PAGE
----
Moving from the specific topic of belief in God to a more general understanding of the human intellect, there are other clear limits to the extent that logic can and should be used. Immanuel Kant, an 18th century philosopher, revolutionized the study of philosophy by questioning the very validity of human intellect in the first place. (It is essential to point out that while in the Western world, Kant is credited with this novel idea, Jewish thinkers have already been teaching this concept for thousands of years.) He proposed the following idea: The entirety of physical human experience is transmitted through our five senses. Our conception of the physical world is based solely on our personal and subjective experience. We don’t experience reality itself; we experience reality only as it is subjectively experienced through the filter of our physical senses. We imagine that sounds are the way we hear them, sight is the way we see them, and tastes are the way we, personally, perceive them. However, the idea that our “translation system” – our five senses – allow us to sense things as they truly are is merely an assumption. There is no way of knowing if the world as I experience it is identical to the world as it truly is. Similarly, there is no way of knowing if the world as I experience it is identical to the world as you experience it. Meaning, that we could each be living in our own subjective reality
Following this line of reasoning, human logic is very limited. After all, the rules of physics and logic are based on our limited perception of a physical reality. And if reality is beyond our limited intellectual perception, we may be using the wrong tools to understand the ultimate truth.
This is the view that the Ramban takes, articulating this point in his commentary to Sefer Vayikra (Vayikra 16:8). The Ramban criticizes the idea of logic being the ultimate tool for obtaining the truth, using the Greek philosophers as a paradigm of those who made this mistake – they denied anything that their intellects could not grasp, anything they could not scientifically quantify. They therefore created a limited subjective truth, confined only to that which they could explain logically. The fault in this lies in the simple fact that rational knowledge is always limited.
If this is true, then what did the Vilna Gaon mean when he said: “Where philosophy ends, Jewish wisdom begins”? What is it exactly that transcends reason and logic? The answer is as follows: There is a deeper form of wisdom, one that we can refer to as post-rational and experiential wisdom. This is a state of consciousness that cannot be put into words, that exists in the spiritual realm of truth, and that the intellectual and philosophical mind cannot grasp. These truths cannot be proven, but they can be known deep within the bedrock of one’s soul. This should not be confused with the irrational, and should also not be confused with emotional experience. These truths do not contradict reason; they simply cannot be explained by it.
Y’tzias Mitzrayim vs. Matan Torah
In Daas T’vunos, the Ramchal explains that this is the very difference between the miracles of Y’tzias Mitzrayim and the miracle of Matan Torah. The miracles of Y’tzias Mitzrayim merely revealed Hashem’s existence. Through the ten Makos, K’rias Yam Suf, and the miracles in the midbar, Hashem revealed to both klal Yisrael and the world as a whole that He exists. There was, however, no experiential knowledge of Hashem, nothing other than an external awareness through experiences using our five senses. Matan Torah was a miracle of a completely different category; it was experiential, whereby each member of klal Yisrael had a personal experience of n’vuah – where each individual had a post-rational, consciousness-expanding, transcendent experience of Hashem Himself. We didn’t witness Hashem outside ourselves; we experienced Him within our consciousness, within ourselves, beyond the limitations of reason and intellect.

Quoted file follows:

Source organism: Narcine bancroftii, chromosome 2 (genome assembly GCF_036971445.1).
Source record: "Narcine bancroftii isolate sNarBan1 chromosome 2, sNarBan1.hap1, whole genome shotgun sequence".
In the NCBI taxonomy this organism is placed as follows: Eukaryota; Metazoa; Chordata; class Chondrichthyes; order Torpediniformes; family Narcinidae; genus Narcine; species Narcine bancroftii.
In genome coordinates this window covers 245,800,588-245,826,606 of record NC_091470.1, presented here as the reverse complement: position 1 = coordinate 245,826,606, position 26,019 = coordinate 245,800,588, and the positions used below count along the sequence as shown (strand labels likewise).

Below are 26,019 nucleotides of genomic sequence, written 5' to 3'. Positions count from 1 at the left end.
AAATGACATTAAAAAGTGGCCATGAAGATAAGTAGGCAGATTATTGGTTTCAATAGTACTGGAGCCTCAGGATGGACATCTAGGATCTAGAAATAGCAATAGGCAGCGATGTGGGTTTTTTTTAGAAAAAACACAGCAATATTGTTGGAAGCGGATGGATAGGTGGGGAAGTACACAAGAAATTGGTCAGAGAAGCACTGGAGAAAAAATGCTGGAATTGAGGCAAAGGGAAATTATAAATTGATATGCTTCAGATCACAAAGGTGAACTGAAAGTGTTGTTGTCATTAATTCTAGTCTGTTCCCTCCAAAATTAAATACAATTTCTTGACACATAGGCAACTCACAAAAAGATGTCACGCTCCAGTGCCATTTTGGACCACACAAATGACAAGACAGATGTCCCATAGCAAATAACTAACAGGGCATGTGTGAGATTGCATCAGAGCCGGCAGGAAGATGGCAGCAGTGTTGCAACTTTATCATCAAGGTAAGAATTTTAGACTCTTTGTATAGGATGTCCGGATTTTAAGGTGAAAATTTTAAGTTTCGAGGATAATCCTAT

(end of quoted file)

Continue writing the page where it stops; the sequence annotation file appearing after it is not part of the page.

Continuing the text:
The Purpose of Chukim
This is the purpose of a chok, a mitzvah that our intellect cannot fully grasp. It is to teach us this important principle: that truth itself lies beyond logic and reason. Logic may lead us to it, but ultimately, truth resides in a realm beyond reason. This is why chochmah (wisdom) always resides in a realm that transcends binah (intellect/logic). Intellect is the prerequisite to wisdom and truth. Only by recognizing the limitations of intellect can we ever experience a deeper truth. It is for this reason that so many commentators do not think that a chok is only a means to submission and obedience. There is, in fact, a meaning behind it, but that explanation lies beyond the human intellect. This leads us to a deep revelation. The reason why many commentators, oddly enough, give rational explanations to the chukim is perhaps an expression of everything we have just explained. Truth is beyond the rational or the post-rational and experiential; it contains both. Judaism does not reject the rational, but sees it as a stepping stone to something transcendent. The rational is not rejected, but rather is used as a stage in the process. This is true of chukim, as well: The rational explanations are merely an expression of their transcendent, post-rational truth.
The Power of Experience
You cannot understand any deep spiritual truth without experiencing it. You can talk about Torah, spirituality, Hashem, t’filah, and mitzvos all you want, but until Torah life becomes an experiential reality, one that is more than intellectual or emotional truth, it will remain limited and incomplete. The journey of a Jew is the journey of emunah, of faithfulness, of seeking out higher and more genuine expressions of truth. May we be inspired to enjoy every step of that process, to embark on a genuine journey towards truth, and to endlessly expand our experiential and existential understanding of the ultimate truth.